It’s rare for a book relating to the history of Australian science to draw the attention of the national media. But Australia’s Bid for the Atomic Bomb made the front page with its claims that the origins of major institutions such as the Snowy Scheme and the ANU could be found in the government’s frustrated longing for nuclear weaponry. Wayne Reynolds’ ‘controversial’ book, it was reported, made use of ‘recently declassified documents’ to ‘debunk’ conventional assessments of Australian government policy in areas such as defence, foreign policy, education and science. Exciting stuff… I just wish I liked the book more. Read MoreAustralia’s bid for the bomb

July 1, 1996 /

The clouds of radioactive fallout are descending and humanity is doomed to extinction. In Nevil Shute’s book, On the Beach, the inhabitants of Melbourne await their end – the final victims of a 37 day nuclear war that has destroyed the northern hemisphere. John Osborne, played by Fred Astaire in the film version, decides to die in the embrace of the one he loves. So donning his crash helmet and goggles, he pops his suicide pills while sitting behind the wheel of the Ferrari that has recently won him the Australian Grand Prix: ‘The car had won him the race that was the climax of his life. Why trouble to go further?’ For John, as for all, it was the end of the road.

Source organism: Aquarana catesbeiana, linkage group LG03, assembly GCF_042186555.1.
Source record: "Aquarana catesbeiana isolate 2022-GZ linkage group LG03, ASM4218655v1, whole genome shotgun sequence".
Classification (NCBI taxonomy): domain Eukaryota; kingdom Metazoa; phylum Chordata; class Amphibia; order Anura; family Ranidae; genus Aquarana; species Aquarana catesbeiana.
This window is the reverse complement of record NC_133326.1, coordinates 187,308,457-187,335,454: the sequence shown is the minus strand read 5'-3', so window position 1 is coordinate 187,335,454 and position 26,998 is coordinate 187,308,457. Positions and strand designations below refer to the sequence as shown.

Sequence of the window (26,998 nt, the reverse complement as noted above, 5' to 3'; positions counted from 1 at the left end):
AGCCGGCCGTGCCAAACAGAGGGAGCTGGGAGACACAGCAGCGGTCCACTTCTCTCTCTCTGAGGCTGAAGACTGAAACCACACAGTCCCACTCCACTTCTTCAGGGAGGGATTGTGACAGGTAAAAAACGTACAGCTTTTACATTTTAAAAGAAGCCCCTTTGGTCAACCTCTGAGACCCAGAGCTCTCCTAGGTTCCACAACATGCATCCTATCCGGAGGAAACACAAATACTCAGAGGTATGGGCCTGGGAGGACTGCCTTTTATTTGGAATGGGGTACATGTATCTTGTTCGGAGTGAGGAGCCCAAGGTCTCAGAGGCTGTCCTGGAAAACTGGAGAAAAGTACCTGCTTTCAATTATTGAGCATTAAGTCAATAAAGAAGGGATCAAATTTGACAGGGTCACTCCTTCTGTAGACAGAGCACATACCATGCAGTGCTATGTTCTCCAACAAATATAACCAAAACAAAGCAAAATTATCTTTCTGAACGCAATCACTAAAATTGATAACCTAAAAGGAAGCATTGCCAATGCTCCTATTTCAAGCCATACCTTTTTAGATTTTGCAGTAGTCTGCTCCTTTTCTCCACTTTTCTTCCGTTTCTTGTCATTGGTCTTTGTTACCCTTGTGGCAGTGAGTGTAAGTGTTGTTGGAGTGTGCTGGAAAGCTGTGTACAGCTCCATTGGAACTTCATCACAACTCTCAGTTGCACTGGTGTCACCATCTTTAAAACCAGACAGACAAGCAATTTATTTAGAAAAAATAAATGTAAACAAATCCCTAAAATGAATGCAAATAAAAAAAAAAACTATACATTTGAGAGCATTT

With the onset of the Atomic Age, Australia set out optimistically along the yellow-brick road to peace and prosperity, but 50 years later, the Emerald City seems as far away as ever. Australia’s involvement with nuclear energy has been largely limited to the provision of raw materials – uranium to power other countries’ reactors, and test sites for Britain’s bomb program. To understand Australia’s nuclear history you need to focus not on the journey’s end, but on the journey itself. How was the road mapped? Where were the markers? And who was doing the driving? Read MoreOn the beach: Australia’s nuclear history

November 15, 1993 /
Tim Sherratt, ‘“A physicist would be best out of it”: George Briggs at the United Nations Atomic Energy Commission’, Voices, Autumn 1993.

 

A physicist would be best out of it
A physicist would be best out of it